Real World Best Practices for DBAs
by Arup Nanda
The very mention of best practices evokes extreme mixed reactions – ranging from blind
acceptance to utter suspicion. The primary reason for the suspicion is the way the notion
of best practices is promulgated. Many so called “experts” either manufacture these best
practices or reiterate those already there. Of course there are genuine experts who
propose the rules and guidelines based on their experience and thorough analysis; but
unfortunately those are in the minority. Most of the so called best practices have been
mere products of empirical opinions or, worse, rules of thumb, which have just been
passed around. Their legitimacy seems to stem from only one property – that someone
has told them somewhere, it has been repeated by several other people and hence, it must
be true. These could be inadequate or irrelevant advice or just downright wrong.
I often question these so called “best practices” for their relevance in real life situations.
Almost always the questions bring out a deeper understanding of the issue the practice is
supposed to solve; and in many cases, the underlying issue, well, turns out to be a non-
issue in the first place. Other times the issue may be real; but the supposed solution does
nothing to address it. In many other cases, the solution is inadequate or plain wrong. As a
lead DBA in many corporations I have been expected to set some guidelines and provide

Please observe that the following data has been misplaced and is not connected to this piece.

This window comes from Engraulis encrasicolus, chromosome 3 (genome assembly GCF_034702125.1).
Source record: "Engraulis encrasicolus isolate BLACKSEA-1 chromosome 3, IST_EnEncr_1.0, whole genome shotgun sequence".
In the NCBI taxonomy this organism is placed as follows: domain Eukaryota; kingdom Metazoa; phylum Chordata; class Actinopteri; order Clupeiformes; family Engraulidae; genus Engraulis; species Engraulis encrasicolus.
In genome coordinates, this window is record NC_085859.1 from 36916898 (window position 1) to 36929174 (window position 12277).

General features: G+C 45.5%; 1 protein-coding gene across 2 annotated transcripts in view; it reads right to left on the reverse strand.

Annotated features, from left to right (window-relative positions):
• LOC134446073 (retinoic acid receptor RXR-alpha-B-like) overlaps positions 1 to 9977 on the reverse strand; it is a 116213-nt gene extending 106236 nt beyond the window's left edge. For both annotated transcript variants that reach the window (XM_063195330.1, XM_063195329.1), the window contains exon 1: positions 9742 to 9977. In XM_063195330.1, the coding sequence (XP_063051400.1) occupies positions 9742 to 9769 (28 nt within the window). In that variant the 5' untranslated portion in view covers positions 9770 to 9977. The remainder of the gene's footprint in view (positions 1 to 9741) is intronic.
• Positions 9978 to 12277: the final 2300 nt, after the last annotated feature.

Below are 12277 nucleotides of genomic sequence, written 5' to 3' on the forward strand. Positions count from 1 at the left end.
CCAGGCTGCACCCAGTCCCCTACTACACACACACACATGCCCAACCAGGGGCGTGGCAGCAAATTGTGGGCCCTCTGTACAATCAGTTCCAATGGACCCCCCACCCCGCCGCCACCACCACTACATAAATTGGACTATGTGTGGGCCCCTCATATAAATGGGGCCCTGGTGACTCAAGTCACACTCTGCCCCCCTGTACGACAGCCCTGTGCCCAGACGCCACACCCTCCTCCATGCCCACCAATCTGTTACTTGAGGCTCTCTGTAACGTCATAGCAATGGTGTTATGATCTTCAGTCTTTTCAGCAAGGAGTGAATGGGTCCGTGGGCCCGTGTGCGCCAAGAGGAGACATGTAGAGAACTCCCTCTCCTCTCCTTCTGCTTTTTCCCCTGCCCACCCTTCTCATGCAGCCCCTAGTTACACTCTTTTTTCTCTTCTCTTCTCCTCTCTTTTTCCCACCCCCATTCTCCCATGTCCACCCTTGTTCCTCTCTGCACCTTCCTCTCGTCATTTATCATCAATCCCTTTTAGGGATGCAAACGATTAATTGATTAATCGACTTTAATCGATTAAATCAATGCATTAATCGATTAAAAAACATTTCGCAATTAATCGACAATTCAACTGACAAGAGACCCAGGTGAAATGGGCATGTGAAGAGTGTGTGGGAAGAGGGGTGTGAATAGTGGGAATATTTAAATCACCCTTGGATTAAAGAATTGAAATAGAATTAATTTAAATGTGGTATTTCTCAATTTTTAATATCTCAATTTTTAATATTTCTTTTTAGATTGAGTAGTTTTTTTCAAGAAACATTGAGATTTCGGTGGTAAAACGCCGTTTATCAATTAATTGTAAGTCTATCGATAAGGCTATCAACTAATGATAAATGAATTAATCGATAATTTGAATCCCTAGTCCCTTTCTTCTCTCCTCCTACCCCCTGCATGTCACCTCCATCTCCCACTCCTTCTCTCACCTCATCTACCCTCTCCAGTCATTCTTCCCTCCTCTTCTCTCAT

guidance for others. Needless to say, I’m often challenged with why a best practice
should or should not be followed and also come up with some practices of my own.
These best practices not only stem from my readings and experiments; but more as a
product of working as a production support and architect DBA for a long period of time.
This paper is the summary of some of those practices that cater to “real life”.
What makes a Practice Best?
I have two simple rules of thumb, when considering something as a best practice.
It must be justified
Anyone promoting anything as a best practice must be able to justify it. The fact that it
has been around, or that it has been told by someone important in some equally important
conference is not the criterion for being considered a best practice. If you come across
someone stating a best practice, always question – politely but firmly – why that is so. If
you get the answer that essentially tells you not to question the authority without an
explanation, most likely it’s an urban myth. Even if the best practice is said to be a quote